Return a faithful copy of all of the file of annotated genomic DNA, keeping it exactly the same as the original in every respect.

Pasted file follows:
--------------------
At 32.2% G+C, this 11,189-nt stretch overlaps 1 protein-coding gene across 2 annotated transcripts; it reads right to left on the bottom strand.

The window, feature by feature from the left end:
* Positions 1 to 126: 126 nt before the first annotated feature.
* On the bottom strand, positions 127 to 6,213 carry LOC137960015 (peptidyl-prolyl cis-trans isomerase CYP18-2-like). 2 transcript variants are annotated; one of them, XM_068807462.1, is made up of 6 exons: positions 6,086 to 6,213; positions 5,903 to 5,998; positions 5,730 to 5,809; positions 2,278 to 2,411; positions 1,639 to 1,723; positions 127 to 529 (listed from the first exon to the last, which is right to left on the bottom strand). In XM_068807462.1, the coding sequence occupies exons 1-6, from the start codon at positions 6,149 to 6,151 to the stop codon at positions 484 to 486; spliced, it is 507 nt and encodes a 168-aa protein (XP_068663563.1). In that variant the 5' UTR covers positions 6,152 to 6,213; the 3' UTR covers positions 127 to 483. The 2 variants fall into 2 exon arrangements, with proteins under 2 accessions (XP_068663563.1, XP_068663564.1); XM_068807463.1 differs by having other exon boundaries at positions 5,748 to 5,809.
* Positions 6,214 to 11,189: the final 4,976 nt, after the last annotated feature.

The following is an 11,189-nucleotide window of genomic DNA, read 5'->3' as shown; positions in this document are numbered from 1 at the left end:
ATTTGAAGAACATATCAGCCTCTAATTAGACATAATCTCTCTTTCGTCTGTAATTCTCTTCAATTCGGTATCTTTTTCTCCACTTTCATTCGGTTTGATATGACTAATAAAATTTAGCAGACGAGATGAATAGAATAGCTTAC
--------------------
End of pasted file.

At 32.2% G+C, this 11,189-nt stretch overlaps 1 protein-coding gene across 2 annotated transcripts; it reads right to left on the bottom strand.

The window, feature by feature from the left end:
* Positions 1 to 126: 126 nt before the first annotated feature.
* On the bottom strand, positions 127 to 6,213 carry LOC137960015 (peptidyl-prolyl cis-trans isomerase CYP18-2-like). 2 transcript variants are annotated; one of them, XM_068807462.1, is made up of 6 exons: positions 6,086 to 6,213; positions 5,903 to 5,998; positions 5,730 to 5,809; positions 2,278 to 2,411; positions 1,639 to 1,723; positions 127 to 529 (listed from the first exon to the last, which is right to left on the bottom strand). In XM_068807462.1, the coding sequence occupies exons 1-6, from the start codon at positions 6,149 to 6,151 to the stop codon at positions 484 to 486; spliced, it is 507 nt and encodes a 168-aa protein (XP_068663563.1). In that variant the 5' UTR covers positions 6,152 to 6,213; the 3' UTR covers positions 127 to 483. The 2 variants fall into 2 exon arrangements, with proteins under 2 accessions (XP_068663563.1, XP_068663564.1); XM_068807463.1 differs by having other exon boundaries at positions 5,748 to 5,809.
* Positions 6,214 to 11,189: the final 4,976 nt, after the last annotated feature.

The following is an 11,189-nucleotide window of genomic DNA, read 5'->3' as shown; positions in this document are numbered from 1 at the left end:
ATTTGAAGAACATATCAGCCTCTAATTAGACATAATCTCTCTTTCGTCTGTAATTCTCTTCAATTCGGTATCTTTTTCTCCACTTTCATTCGGTTTGATATGACTAATAAAATTTAGCAGACGAGATGAATAGAATAGCTTAC